Tax Benefits for U.S. Military PersonnelPublished:
Members of the U.S. Military Can Enjoy Certain Tax Breaks
Members of the U.S. Armed Forces, particularly those deployed in combat zones, are faced with unique tax situations and are eligible for special tax benefits.
For Federal tax purposes, the U.S. Armed Forces includes the following:
- Commissioned officers, warrant officers, and enlisted personnel (in all regular and reserve units) under control of the Secretaries of Defense, Army, Navy, and Air Force
- The Coast Guard
[NOTE: The U.S. Armed Forces does not include the U.S. Merchant Marine or the American Red Cross.]
Housing & Moving Expenses
Some of the most helpful military tax benefits apply to housing and moving expenses. Under normal circumstances, a taxpayer must meet specific conditions to qualify for a moving expense deduction. Military personnel, however, are entitled to certain exemptions from the distance and time tests.
If a member of the U.S. Armed Forces is required to move because of a permanent change of station, they are allowed to deduct unreimbursed moving expenses. These expenses are calculated on IRS Form 3903 (Moving Expenses) and entered on Line 26 of IRS Form 1040 (U.S. Individual Income Tax Return). Furthermore, a member of the U.S. Armed Forces who permanently changes station may deduct moving expenses from their final duty post for up to one year after retirement or other termination of active duty.
For military personnel, travel and lodging related to the move are tax-deductible, but meals are not. The value of moving or storage services provided by the government is not included as wages on Form W-2 (Wage and Tax Statement), nor are temporary lodging allowances. However, if a military member’s moving allowance exceeds the actual cost of the move, the excess amount should be report as wages on Form W-2 (or else included as gross income on Line 7 of Form 1040). Note that an eligible individual can only deduct the part of the move that has not been reimbursed.
At some point in their military career, armed services personnel may have to sell a house because of a change in duty post. The exclusion of gain from the sale of a house is up to $250,000 for a single taxpayer (or $500,000 for married joint filers), subject to specific ownership and occupancy limitations. Military personnel may elect to suspend the occupancy test — generally 2 years out of the 5 years immediately preceding the sale — during any period of active duty. Keep in mind, these rules can get complicated and since large sums of money are involved, it would be wise to seek professional tax advice when dealing with the sale of a residence.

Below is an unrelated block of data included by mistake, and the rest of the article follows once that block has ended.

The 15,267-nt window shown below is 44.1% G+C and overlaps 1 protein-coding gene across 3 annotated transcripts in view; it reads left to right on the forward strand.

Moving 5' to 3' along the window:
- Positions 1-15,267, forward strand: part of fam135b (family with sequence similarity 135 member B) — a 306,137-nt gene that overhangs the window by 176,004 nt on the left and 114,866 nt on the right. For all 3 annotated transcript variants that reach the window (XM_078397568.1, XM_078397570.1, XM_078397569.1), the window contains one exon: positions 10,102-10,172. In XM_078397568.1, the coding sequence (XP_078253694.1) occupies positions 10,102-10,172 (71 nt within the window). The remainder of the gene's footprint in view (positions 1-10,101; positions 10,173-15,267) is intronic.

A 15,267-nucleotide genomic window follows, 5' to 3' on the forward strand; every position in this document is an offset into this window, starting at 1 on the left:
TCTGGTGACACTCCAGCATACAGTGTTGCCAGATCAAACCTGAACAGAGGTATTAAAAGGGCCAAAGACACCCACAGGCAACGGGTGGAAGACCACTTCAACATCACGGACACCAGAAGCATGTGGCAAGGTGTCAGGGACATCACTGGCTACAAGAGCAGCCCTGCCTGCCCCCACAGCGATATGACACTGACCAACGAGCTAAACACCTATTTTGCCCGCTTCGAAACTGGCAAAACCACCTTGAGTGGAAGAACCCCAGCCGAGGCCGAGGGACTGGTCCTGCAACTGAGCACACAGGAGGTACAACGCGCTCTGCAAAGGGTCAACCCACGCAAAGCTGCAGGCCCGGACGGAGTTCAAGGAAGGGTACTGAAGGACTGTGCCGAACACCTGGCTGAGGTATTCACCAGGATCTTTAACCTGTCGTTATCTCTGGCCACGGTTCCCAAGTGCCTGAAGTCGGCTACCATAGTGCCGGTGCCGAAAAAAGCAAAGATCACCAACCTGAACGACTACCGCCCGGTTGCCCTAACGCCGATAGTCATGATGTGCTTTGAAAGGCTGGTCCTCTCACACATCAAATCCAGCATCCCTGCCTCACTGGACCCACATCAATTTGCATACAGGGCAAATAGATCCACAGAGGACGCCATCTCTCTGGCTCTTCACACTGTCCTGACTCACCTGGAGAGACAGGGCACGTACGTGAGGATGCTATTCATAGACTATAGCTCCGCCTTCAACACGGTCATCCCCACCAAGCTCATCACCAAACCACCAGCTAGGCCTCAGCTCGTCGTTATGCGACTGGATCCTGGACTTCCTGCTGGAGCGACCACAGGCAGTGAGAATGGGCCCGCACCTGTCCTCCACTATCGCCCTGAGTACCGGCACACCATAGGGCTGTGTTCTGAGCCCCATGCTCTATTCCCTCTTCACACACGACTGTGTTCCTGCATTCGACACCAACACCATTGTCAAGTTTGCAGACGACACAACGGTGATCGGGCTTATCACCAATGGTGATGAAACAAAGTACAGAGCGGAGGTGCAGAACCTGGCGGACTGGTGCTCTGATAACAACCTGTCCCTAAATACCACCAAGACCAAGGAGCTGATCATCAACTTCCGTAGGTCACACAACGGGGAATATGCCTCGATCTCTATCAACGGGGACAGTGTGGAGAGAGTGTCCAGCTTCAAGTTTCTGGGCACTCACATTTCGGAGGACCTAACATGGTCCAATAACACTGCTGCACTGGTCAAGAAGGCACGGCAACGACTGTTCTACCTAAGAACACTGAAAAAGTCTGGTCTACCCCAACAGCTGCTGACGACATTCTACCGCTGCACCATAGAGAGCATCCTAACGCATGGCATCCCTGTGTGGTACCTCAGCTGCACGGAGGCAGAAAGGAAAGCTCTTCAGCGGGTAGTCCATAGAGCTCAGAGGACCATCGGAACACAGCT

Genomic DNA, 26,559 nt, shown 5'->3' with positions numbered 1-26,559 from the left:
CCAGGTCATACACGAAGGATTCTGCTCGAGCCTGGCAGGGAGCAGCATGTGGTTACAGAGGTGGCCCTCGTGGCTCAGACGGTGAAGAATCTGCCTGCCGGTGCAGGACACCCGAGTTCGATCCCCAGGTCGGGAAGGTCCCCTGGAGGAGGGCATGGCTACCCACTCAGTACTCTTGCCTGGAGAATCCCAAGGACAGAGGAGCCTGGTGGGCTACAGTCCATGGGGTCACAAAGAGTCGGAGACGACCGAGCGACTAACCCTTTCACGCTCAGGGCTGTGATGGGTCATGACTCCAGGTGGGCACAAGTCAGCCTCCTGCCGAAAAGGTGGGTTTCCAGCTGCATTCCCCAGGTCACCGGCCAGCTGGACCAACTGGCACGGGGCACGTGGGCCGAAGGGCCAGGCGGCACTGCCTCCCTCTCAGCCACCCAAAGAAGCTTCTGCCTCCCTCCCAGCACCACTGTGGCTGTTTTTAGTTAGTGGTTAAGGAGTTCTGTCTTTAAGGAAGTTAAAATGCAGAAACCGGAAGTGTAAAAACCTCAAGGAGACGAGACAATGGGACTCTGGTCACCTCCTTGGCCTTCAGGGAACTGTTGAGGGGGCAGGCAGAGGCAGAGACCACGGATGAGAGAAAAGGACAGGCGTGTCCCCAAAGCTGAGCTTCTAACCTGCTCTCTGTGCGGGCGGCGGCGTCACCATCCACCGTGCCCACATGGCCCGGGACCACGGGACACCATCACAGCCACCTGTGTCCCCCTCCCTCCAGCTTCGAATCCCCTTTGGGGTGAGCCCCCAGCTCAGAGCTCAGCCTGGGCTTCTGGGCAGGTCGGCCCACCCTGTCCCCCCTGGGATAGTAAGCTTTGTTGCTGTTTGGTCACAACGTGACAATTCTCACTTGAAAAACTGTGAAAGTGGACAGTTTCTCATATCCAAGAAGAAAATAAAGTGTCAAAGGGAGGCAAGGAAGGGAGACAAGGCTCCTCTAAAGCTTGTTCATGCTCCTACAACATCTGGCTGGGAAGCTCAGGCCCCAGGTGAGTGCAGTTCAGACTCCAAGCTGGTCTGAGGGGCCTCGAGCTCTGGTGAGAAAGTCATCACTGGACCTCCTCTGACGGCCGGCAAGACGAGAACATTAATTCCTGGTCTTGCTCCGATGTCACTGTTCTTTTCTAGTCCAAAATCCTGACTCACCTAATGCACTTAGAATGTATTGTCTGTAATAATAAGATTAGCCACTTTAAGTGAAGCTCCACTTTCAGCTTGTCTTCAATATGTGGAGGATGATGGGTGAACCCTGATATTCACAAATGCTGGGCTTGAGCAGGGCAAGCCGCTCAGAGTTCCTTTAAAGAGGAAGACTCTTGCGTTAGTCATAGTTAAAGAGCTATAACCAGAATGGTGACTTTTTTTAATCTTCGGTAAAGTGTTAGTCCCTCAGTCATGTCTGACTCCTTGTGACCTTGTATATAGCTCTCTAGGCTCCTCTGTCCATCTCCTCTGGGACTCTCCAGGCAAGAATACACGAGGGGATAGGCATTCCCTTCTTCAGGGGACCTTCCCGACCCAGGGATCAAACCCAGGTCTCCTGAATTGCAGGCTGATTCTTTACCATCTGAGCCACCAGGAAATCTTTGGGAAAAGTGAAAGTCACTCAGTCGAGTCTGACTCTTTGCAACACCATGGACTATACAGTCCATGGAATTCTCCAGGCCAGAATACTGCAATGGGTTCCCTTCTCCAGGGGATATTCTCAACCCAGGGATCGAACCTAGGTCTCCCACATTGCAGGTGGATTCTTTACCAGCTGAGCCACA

Similar to a civilian taxpayer, a member of the U.S. Armed Forces is entitled to a tax deduction for mortgage interest and real estate taxes on a home. Military personnel have the added benefit of being able to claim a deduction even if they pay these expenses with their Basic Allowance for Housing (BAH).
A member of the U.S. military serving in a combat zone (as an enlisted person or warrant officer) is not subject to income tax on their military pay. “Combat pay” includes time spent in a combat zone, or time spent in a hospital while healing from wounds, illness, or injury sustained while serving in a combat zone.
Combat pay is excluded from gross income and does not have to be reported on an income tax return because it is not reported on the Form W-2. There is, however, a limit to this monthly exclusion for commissioned officers. [Note that if the combat pay has been mistakenly reported as “Wages” in Box 1 of Form W-2, the individual must request a corrected Form W-2.]
If a member of the U.S. Armed Forces served in a combat zone for any part of a month — even just one day — they are entitled to an income tax exclusion for all the military pay received that month. Enlisted personnel can also exclude re-enlistment bonuses if they re-enlist during a month they serve in a combat zone. However, reservists who are called to active duty must report any income they receive from their regular employer, even while in a combat zone. There are a number of additional exclusions to the wages of military personnel, including uniform allowances and disability pay.
For more information about the tax treatment of active duty military personnel, please refer to IRS Publication 3 (Armed Forces’ Tax Guide).
For non-active or retired military personnel, information about veterans’ benefits or military pensions can be found on Pages 15–16 and Page 18, respectively, of IRS Publication 525 (Taxable and Nontaxable Income).